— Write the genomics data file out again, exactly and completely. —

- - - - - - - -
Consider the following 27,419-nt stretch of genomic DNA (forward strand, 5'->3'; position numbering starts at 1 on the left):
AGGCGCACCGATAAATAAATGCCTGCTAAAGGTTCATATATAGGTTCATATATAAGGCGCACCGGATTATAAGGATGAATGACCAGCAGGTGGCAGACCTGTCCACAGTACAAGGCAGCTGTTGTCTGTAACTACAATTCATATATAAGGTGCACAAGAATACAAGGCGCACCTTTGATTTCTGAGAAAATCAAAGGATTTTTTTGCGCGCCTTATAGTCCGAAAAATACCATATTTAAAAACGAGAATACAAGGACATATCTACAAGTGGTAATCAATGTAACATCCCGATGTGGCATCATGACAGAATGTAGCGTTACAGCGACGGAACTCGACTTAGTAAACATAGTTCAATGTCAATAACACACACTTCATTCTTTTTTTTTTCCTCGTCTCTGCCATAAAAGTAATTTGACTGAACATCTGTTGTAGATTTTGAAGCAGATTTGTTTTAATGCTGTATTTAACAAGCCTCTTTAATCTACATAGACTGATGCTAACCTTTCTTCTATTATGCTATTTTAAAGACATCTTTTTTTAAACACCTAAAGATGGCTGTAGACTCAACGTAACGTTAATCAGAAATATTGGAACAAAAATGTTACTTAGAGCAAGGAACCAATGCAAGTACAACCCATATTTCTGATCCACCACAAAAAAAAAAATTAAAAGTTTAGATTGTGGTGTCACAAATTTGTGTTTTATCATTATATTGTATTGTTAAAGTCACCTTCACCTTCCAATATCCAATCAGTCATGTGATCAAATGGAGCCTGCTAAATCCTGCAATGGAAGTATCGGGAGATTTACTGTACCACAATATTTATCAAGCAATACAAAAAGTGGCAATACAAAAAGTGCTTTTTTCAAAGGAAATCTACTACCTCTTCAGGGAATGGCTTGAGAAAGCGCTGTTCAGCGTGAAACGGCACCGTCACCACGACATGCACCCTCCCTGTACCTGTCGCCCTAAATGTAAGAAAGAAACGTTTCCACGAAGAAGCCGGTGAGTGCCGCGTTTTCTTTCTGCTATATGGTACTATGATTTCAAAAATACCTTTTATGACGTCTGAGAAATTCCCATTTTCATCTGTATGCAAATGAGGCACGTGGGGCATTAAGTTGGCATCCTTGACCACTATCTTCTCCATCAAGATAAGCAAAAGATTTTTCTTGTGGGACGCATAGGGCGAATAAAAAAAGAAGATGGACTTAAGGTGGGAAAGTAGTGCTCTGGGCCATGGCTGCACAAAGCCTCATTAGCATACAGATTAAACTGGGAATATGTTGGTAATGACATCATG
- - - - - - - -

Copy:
Consider the following 27,419-nt stretch of genomic DNA (forward strand, 5'->3'; position numbering starts at 1 on the left):
AGGCGCACCGATAAATAAATGCCTGCTAAAGGTTCATATATAGGTTCATATATAAGGCGCACCGGATTATAAGGATGAATGACCAGCAGGTGGCAGACCTGTCCACAGTACAAGGCAGCTGTTGTCTGTAACTACAATTCATATATAAGGTGCACAAGAATACAAGGCGCACCTTTGATTTCTGAGAAAATCAAAGGATTTTTTTGCGCGCCTTATAGTCCGAAAAATACCATATTTAAAAACGAGAATACAAGGACATATCTACAAGTGGTAATCAATGTAACATCCCGATGTGGCATCATGACAGAATGTAGCGTTACAGCGACGGAACTCGACTTAGTAAACATAGTTCAATGTCAATAACACACACTTCATTCTTTTTTTTTTCCTCGTCTCTGCCATAAAAGTAATTTGACTGAACATCTGTTGTAGATTTTGAAGCAGATTTGTTTTAATGCTGTATTTAACAAGCCTCTTTAATCTACATAGACTGATGCTAACCTTTCTTCTATTATGCTATTTTAAAGACATCTTTTTTTAAACACCTAAAGATGGCTGTAGACTCAACGTAACGTTAATCAGAAATATTGGAACAAAAATGTTACTTAGAGCAAGGAACCAATGCAAGTACAACCCATATTTCTGATCCACCACAAAAAAAAAAATTAAAAGTTTAGATTGTGGTGTCACAAATTTGTGTTTTATCATTATATTGTATTGTTAAAGTCACCTTCACCTTCCAATATCCAATCAGTCATGTGATCAAATGGAGCCTGCTAAATCCTGCAATGGAAGTATCGGGAGATTTACTGTACCACAATATTTATCAAGCAATACAAAAAGTGGCAATACAAAAAGTGCTTTTTTCAAAGGAAATCTACTACCTCTTCAGGGAATGGCTTGAGAAAGCGCTGTTCAGCGTGAAACGGCACCGTCACCACGACATGCACCCTCCCTGTACCTGTCGCCCTAAATGTAAGAAAGAAACGTTTCCACGAAGAAGCCGGTGAGTGCCGCGTTTTCTTTCTGCTATATGGTACTATGATTTCAAAAATACCTTTTATGACGTCTGAGAAATTCCCATTTTCATCTGTATGCAAATGAGGCACGTGGGGCATTAAGTTGGCATCCTTGACCACTATCTTCTCCATCAAGATAAGCAAAAGATTTTTCTTGTGGGACGCATAGGGCGAATAAAAAAAGAAGATGGACTTAAGGTGGGAAAGTAGTGCTCTGGGCCATGGCTGCACAAAGCCTCATTAGCATACAGATTAAACTGGGAATATGTTGGTAATGACATCATG